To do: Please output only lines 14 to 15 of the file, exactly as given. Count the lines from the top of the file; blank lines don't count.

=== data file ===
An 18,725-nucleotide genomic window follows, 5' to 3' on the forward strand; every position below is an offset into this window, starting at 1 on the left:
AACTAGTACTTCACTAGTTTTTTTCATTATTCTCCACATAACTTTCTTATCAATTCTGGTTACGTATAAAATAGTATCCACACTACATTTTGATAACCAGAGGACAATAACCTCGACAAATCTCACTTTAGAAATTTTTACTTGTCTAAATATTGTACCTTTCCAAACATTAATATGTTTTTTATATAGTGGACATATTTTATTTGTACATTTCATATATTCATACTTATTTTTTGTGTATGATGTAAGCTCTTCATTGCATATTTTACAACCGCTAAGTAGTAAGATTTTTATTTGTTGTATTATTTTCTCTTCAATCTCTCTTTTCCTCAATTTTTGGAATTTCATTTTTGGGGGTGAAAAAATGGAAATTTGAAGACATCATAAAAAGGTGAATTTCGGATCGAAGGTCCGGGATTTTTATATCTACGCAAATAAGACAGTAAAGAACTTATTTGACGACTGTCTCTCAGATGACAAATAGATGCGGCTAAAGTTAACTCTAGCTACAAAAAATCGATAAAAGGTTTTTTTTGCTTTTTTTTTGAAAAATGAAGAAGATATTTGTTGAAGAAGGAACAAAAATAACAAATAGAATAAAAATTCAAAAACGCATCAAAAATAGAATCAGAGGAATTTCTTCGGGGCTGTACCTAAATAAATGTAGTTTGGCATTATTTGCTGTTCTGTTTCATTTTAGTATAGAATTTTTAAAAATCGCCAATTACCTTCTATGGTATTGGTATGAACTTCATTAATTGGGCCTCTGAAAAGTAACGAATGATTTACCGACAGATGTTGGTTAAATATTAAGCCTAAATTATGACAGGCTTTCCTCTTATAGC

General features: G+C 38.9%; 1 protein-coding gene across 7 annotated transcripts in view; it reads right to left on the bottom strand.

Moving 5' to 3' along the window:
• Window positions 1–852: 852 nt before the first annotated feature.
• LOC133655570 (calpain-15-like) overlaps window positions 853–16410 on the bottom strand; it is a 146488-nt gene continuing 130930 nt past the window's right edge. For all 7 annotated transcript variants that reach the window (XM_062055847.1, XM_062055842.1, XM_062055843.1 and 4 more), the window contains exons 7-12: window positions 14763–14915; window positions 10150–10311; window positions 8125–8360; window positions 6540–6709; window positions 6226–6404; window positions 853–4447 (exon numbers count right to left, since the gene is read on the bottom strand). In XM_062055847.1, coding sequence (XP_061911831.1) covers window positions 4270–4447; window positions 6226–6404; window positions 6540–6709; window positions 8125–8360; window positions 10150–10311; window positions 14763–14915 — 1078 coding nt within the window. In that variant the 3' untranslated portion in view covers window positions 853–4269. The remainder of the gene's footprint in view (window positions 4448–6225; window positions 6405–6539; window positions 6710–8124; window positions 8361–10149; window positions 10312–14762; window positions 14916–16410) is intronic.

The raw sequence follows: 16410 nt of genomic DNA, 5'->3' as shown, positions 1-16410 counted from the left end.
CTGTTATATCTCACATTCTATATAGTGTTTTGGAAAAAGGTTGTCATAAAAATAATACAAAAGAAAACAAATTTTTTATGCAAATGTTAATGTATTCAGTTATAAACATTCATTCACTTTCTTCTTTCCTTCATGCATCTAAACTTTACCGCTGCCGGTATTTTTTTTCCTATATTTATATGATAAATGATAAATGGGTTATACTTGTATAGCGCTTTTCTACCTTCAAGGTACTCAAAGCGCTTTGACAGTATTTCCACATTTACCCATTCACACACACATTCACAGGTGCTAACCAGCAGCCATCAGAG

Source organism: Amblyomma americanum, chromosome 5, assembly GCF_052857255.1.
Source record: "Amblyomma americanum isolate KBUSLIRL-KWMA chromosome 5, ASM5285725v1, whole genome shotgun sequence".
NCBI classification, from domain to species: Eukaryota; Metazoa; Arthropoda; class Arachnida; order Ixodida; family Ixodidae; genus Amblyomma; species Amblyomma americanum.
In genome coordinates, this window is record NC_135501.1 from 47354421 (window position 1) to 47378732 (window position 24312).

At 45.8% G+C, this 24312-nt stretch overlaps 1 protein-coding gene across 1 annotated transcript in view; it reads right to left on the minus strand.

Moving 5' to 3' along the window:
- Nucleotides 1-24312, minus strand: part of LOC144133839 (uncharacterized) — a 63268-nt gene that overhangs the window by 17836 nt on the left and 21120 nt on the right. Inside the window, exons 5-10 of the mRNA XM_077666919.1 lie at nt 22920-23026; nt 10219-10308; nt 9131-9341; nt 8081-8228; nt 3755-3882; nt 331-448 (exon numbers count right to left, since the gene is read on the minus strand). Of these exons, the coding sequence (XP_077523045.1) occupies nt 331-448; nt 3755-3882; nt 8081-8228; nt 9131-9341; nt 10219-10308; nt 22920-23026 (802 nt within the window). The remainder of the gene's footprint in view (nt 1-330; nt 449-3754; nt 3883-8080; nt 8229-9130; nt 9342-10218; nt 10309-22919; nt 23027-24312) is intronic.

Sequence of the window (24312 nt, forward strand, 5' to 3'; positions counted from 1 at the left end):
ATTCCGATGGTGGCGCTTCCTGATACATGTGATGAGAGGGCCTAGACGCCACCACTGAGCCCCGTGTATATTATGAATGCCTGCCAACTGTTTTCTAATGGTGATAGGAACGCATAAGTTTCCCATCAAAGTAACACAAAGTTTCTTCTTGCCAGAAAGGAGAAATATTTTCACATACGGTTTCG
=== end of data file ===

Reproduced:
Moving 5' to 3' along the window:
- Nucleotides 1-24312, minus strand: part of LOC144133839 (uncharacterized) — a 63268-nt gene that overhangs the window by 17836 nt on the left and 21120 nt on the right. Inside the window, exons 5-10 of the mRNA XM_077666919.1 lie at nt 22920-23026; nt 10219-10308; nt 9131-9341; nt 8081-8228; nt 3755-3882; nt 331-448 (exon numbers count right to left, since the gene is read on the minus strand). Of these exons, the coding sequence (XP_077523045.1) occupies nt 331-448; nt 3755-3882; nt 8081-8228; nt 9131-9341; nt 10219-10308; nt 22920-23026 (802 nt within the window). The remainder of the gene's footprint in view (nt 1-330; nt 449-3754; nt 3883-8080; nt 8229-9130; nt 9342-10218; nt 10309-22919; nt 23027-24312) is intronic.